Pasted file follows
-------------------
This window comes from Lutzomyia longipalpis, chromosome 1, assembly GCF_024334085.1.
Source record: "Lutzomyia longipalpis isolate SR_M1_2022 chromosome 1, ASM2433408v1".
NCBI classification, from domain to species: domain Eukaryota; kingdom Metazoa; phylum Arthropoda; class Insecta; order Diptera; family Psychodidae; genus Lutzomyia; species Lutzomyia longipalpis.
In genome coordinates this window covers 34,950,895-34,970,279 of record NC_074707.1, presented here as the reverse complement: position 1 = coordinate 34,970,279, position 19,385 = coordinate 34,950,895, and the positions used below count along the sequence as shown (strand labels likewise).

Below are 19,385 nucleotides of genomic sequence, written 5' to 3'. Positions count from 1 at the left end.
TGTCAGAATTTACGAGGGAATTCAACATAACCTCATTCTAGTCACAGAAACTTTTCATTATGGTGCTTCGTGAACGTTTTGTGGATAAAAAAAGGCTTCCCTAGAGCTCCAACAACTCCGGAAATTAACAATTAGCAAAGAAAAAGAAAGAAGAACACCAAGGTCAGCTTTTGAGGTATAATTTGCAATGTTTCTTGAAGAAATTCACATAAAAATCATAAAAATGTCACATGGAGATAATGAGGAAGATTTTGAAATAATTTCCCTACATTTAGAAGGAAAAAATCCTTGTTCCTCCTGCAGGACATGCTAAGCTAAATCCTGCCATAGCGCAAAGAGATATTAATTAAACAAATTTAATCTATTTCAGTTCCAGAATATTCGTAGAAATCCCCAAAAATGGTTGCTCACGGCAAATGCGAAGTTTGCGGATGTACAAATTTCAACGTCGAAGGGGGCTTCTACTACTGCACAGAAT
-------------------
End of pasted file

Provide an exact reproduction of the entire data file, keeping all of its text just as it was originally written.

This window comes from Lutzomyia longipalpis, chromosome 1, assembly GCF_024334085.1.
Source record: "Lutzomyia longipalpis isolate SR_M1_2022 chromosome 1, ASM2433408v1".
NCBI classification, from domain to species: domain Eukaryota; kingdom Metazoa; phylum Arthropoda; class Insecta; order Diptera; family Psychodidae; genus Lutzomyia; species Lutzomyia longipalpis.
In genome coordinates this window covers 34,950,895-34,970,279 of record NC_074707.1, presented here as the reverse complement: position 1 = coordinate 34,970,279, position 19,385 = coordinate 34,950,895, and the positions used below count along the sequence as shown (strand labels likewise).

Below are 19,385 nucleotides of genomic sequence, written 5' to 3'. Positions count from 1 at the left end.
TGTCAGAATTTACGAGGGAATTCAACATAACCTCATTCTAGTCACAGAAACTTTTCATTATGGTGCTTCGTGAACGTTTTGTGGATAAAAAAAGGCTTCCCTAGAGCTCCAACAACTCCGGAAATTAACAATTAGCAAAGAAAAAGAAAGAAGAACACCAAGGTCAGCTTTTGAGGTATAATTTGCAATGTTTCTTGAAGAAATTCACATAAAAATCATAAAAATGTCACATGGAGATAATGAGGAAGATTTTGAAATAATTTCCCTACATTTAGAAGGAAAAAATCCTTGTTCCTCCTGCAGGACATGCTAAGCTAAATCCTGCCATAGCGCAAAGAGATATTAATTAAACAAATTTAATCTATTTCAGTTCCAGAATATTCGTAGAAATCCCCAAAAATGGTTGCTCACGGCAAATGCGAAGTTTGCGGATGTACAAATTTCAACGTCGAAGGGGGCTTCTACTACTGCACAGAAT